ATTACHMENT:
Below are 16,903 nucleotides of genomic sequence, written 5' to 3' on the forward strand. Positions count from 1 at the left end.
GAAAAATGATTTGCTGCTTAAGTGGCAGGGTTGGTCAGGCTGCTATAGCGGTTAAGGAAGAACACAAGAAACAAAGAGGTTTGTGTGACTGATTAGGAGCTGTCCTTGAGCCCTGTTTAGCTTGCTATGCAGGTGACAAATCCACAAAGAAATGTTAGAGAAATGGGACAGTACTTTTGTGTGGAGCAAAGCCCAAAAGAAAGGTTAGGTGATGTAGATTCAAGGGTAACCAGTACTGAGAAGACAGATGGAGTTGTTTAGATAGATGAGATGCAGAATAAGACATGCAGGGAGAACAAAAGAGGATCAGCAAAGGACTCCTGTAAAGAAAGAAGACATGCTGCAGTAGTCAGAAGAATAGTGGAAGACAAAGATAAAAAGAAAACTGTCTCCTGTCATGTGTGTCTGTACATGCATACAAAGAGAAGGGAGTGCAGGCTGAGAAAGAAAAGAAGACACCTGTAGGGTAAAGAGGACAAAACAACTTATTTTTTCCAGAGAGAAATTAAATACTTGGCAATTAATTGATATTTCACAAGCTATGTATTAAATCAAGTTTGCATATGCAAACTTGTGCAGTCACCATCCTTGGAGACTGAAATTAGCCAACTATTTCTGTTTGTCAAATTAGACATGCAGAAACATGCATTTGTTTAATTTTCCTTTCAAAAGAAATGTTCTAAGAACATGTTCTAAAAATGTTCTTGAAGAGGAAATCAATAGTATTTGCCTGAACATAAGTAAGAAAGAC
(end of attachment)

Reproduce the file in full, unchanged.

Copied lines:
Below are 16,903 nucleotides of genomic sequence, written 5' to 3' on the forward strand. Positions count from 1 at the left end.
GAAAAATGATTTGCTGCTTAAGTGGCAGGGTTGGTCAGGCTGCTATAGCGGTTAAGGAAGAACACAAGAAACAAAGAGGTTTGTGTGACTGATTAGGAGCTGTCCTTGAGCCCTGTTTAGCTTGCTATGCAGGTGACAAATCCACAAAGAAATGTTAGAGAAATGGGACAGTACTTTTGTGTGGAGCAAAGCCCAAAAGAAAGGTTAGGTGATGTAGATTCAAGGGTAACCAGTACTGAGAAGACAGATGGAGTTGTTTAGATAGATGAGATGCAGAATAAGACATGCAGGGAGAACAAAAGAGGATCAGCAAAGGACTCCTGTAAAGAAAGAAGACATGCTGCAGTAGTCAGAAGAATAGTGGAAGACAAAGATAAAAAGAAAACTGTCTCCTGTCATGTGTGTCTGTACATGCATACAAAGAGAAGGGAGTGCAGGCTGAGAAAGAAAAGAAGACACCTGTAGGGTAAAGAGGACAAAACAACTTATTTTTTCCAGAGAGAAATTAAATACTTGGCAATTAATTGATATTTCACAAGCTATGTATTAAATCAAGTTTGCATATGCAAACTTGTGCAGTCACCATCCTTGGAGACTGAAATTAGCCAACTATTTCTGTTTGTCAAATTAGACATGCAGAAACATGCATTTGTTTAATTTTCCTTTCAAAAGAAATGTTCTAAGAACATGTTCTAAAAATGTTCTTGAAGAGGAAATCAATAGTATTTGCCTGAACATAAGTAAGAAAGAC